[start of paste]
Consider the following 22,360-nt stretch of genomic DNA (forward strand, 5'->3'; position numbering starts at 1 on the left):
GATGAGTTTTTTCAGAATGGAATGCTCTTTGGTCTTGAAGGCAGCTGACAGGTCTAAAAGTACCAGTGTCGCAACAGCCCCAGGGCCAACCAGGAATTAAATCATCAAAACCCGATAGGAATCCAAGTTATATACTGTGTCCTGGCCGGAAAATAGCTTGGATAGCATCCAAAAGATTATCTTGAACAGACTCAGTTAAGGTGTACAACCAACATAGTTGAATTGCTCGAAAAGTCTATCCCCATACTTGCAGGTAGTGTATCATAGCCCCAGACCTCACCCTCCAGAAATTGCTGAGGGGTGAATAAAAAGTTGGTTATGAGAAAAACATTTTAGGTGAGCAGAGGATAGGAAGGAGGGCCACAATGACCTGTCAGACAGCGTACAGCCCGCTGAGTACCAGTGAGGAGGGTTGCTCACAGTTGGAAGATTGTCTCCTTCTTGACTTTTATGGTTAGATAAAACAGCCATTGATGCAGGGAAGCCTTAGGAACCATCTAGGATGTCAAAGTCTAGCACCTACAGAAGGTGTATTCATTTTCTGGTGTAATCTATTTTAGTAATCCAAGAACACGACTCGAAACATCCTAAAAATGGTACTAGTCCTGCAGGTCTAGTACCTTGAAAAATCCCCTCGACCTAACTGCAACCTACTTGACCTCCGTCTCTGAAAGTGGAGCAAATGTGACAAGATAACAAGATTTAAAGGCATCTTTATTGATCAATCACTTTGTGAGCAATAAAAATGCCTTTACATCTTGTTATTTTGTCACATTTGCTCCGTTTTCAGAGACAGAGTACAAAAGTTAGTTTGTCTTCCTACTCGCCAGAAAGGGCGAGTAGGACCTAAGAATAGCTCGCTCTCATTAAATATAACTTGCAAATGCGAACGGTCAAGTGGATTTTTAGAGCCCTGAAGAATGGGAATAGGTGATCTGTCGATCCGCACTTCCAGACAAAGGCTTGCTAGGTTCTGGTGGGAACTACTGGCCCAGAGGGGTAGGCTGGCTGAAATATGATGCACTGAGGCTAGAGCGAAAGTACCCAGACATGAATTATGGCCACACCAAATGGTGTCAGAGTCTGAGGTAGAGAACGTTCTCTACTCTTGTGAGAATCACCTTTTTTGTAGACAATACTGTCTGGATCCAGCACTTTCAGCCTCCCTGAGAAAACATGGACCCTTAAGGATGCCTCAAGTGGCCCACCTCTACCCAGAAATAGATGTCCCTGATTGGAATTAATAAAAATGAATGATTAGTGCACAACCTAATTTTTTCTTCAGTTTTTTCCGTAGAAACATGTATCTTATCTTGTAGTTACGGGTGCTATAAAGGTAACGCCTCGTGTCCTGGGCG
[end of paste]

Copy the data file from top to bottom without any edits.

Consider the following 22,360-nt stretch of genomic DNA (forward strand, 5'->3'; position numbering starts at 1 on the left):
GATGAGTTTTTTCAGAATGGAATGCTCTTTGGTCTTGAAGGCAGCTGACAGGTCTAAAAGTACCAGTGTCGCAACAGCCCCAGGGCCAACCAGGAATTAAATCATCAAAACCCGATAGGAATCCAAGTTATATACTGTGTCCTGGCCGGAAAATAGCTTGGATAGCATCCAAAAGATTATCTTGAACAGACTCAGTTAAGGTGTACAACCAACATAGTTGAATTGCTCGAAAAGTCTATCCCCATACTTGCAGGTAGTGTATCATAGCCCCAGACCTCACCCTCCAGAAATTGCTGAGGGGTGAATAAAAAGTTGGTTATGAGAAAAACATTTTAGGTGAGCAGAGGATAGGAAGGAGGGCCACAATGACCTGTCAGACAGCGTACAGCCCGCTGAGTACCAGTGAGGAGGGTTGCTCACAGTTGGAAGATTGTCTCCTTCTTGACTTTTATGGTTAGATAAAACAGCCATTGATGCAGGGAAGCCTTAGGAACCATCTAGGATGTCAAAGTCTAGCACCTACAGAAGGTGTATTCATTTTCTGGTGTAATCTATTTTAGTAATCCAAGAACACGACTCGAAACATCCTAAAAATGGTACTAGTCCTGCAGGTCTAGTACCTTGAAAAATCCCCTCGACCTAACTGCAACCTACTTGACCTCCGTCTCTGAAAGTGGAGCAAATGTGACAAGATAACAAGATTTAAAGGCATCTTTATTGATCAATCACTTTGTGAGCAATAAAAATGCCTTTACATCTTGTTATTTTGTCACATTTGCTCCGTTTTCAGAGACAGAGTACAAAAGTTAGTTTGTCTTCCTACTCGCCAGAAAGGGCGAGTAGGACCTAAGAATAGCTCGCTCTCATTAAATATAACTTGCAAATGCGAACGGTCAAGTGGATTTTTAGAGCCCTGAAGAATGGGAATAGGTGATCTGTCGATCCGCACTTCCAGACAAAGGCTTGCTAGGTTCTGGTGGGAACTACTGGCCCAGAGGGGTAGGCTGGCTGAAATATGATGCACTGAGGCTAGAGCGAAAGTACCCAGACATGAATTATGGCCACACCAAATGGTGTCAGAGTCTGAGGTAGAGAACGTTCTCTACTCTTGTGAGAATCACCTTTTTTGTAGACAATACTGTCTGGATCCAGCACTTTCAGCCTCCCTGAGAAAACATGGACCCTTAAGGATGCCTCAAGTGGCCCACCTCTACCCAGAAATAGATGTCCCTGATTGGAATTAATAAAAATGAATGATTAGTGCACAACCTAATTTTTTCTTCAGTTTTTTCCGTAGAAACATGTATCTTATCTTGTAGTTACGGGTGCTATAAAGGTAACGCCTCGTGTCCTGGGCG